I think the first thing you need to do is talk to the charter companies you are interested in having your boat with and finding out what boats they accept under what conditions. I think you will find most don't just take what ever boats people want to put into charter. They have certain boats they want to carry and want to make available for certain amounts of time.
Some companies offer a guaranteed income
from charter, others give you a percent. Going with a percent may allow you to actually make a profit, but you may also loose money
if it's not rented as much as you hope, especially if you are responsible for slip fees
, etc. You mentioned one boat that made a net profit, but I've read reports of many people who hoped to make a profit and lost
as much as well under percentage programs.
I think your idea of sharing the costs of boat ownership
is a sound one. If you only use a boat one month a year, divides the costs much more than it creates additional costs at little increased cost. This is same strategy that makes charter management work.
Realize that many of the charter companies offer fractional ownership packages and have already worked the logistics and legalities out. I currently have a boat in charter management. It's much cheaper than owning it outright myself. It's also much, much cheaper than chartering. I figure I use my boat about 5 weeks per year for the cost of a 7-10 day charter. The advantage compared to fractional ownership is that I don't have to fight with anyone else over time use. I get it when ever I want. The advantage of going 100% with fractional ownership is you don't have Joe Public using your boat.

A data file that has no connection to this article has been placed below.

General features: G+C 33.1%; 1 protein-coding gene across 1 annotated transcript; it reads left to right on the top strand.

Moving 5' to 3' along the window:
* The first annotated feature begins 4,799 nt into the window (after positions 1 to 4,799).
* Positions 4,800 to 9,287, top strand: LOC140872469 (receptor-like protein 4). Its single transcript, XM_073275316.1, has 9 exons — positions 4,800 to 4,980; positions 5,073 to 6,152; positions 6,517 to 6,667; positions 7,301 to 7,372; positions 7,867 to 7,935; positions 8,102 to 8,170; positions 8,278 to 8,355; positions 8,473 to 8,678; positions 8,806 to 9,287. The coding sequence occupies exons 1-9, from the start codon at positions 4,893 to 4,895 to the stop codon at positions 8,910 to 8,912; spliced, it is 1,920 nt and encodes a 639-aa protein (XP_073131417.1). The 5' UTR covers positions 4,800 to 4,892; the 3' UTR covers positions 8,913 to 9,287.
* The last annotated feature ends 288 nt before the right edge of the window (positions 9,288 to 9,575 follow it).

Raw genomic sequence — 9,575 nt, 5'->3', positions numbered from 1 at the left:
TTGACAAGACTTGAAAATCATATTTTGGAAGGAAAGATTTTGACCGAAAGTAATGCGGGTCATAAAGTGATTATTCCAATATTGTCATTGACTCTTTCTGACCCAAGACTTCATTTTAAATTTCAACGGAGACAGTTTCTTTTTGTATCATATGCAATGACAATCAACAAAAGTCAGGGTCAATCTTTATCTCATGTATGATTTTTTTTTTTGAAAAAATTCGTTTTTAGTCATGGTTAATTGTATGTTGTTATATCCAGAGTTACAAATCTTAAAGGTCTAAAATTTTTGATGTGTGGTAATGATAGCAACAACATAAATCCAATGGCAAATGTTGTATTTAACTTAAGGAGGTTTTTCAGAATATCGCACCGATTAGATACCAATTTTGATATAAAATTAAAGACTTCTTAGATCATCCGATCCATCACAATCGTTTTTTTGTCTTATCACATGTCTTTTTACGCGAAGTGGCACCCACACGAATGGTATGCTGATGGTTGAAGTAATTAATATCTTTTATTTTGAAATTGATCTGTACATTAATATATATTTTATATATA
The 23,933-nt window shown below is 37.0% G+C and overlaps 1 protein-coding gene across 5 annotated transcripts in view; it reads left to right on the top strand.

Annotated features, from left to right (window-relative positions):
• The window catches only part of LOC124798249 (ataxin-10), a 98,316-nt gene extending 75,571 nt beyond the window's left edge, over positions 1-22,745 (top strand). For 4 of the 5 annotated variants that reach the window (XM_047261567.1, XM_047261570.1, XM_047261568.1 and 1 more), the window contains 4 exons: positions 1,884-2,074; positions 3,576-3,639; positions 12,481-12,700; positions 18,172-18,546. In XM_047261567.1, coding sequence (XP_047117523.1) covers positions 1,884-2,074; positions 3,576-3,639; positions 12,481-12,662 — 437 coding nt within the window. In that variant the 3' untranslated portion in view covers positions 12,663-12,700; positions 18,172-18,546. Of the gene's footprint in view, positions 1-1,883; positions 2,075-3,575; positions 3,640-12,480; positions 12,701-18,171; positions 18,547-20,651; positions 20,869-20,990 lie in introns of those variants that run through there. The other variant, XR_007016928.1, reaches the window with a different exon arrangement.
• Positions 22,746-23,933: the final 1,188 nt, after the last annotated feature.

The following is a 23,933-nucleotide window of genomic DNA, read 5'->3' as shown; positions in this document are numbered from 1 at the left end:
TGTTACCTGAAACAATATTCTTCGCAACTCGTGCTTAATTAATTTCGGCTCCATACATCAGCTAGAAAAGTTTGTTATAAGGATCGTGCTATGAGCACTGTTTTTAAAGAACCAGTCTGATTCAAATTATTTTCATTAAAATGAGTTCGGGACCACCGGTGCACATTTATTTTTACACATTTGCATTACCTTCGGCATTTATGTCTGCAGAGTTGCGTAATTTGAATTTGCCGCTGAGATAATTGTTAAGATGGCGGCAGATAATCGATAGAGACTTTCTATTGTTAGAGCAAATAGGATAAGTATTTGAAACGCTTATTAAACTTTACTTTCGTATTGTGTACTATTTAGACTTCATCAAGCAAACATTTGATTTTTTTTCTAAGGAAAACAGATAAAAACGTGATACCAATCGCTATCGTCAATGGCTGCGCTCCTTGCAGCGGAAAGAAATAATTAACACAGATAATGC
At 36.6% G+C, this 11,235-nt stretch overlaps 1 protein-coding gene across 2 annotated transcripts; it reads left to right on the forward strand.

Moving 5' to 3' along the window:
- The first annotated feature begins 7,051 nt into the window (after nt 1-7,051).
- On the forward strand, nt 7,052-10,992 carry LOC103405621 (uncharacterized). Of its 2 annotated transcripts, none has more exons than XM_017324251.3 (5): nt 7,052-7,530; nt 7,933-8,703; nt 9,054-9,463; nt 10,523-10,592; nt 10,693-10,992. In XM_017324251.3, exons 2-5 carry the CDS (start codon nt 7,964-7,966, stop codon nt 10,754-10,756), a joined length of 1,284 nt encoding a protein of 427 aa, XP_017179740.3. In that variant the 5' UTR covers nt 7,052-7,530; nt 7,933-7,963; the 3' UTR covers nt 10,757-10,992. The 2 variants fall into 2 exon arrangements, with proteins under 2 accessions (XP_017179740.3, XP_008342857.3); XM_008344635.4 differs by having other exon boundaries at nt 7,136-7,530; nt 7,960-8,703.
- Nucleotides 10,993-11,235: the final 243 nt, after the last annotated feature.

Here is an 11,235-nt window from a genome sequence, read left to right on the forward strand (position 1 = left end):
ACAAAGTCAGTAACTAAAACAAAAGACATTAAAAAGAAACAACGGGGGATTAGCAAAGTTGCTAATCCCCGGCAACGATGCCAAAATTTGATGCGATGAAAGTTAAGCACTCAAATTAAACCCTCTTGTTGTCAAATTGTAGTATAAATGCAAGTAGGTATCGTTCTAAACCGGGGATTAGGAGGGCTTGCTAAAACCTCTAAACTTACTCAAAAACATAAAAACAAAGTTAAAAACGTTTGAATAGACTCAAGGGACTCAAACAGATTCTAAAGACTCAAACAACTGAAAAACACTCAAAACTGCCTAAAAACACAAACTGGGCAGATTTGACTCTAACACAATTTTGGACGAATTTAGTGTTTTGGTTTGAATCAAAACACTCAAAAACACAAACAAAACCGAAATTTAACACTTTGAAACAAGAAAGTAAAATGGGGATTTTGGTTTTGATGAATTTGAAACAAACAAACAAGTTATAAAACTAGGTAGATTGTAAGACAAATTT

If you go about it yourself with friends think carefully about what you will do when someone wants to leave the partnership
and also the finances in the end. I think it's the issues associated with the sale
in the end that can make all the difference.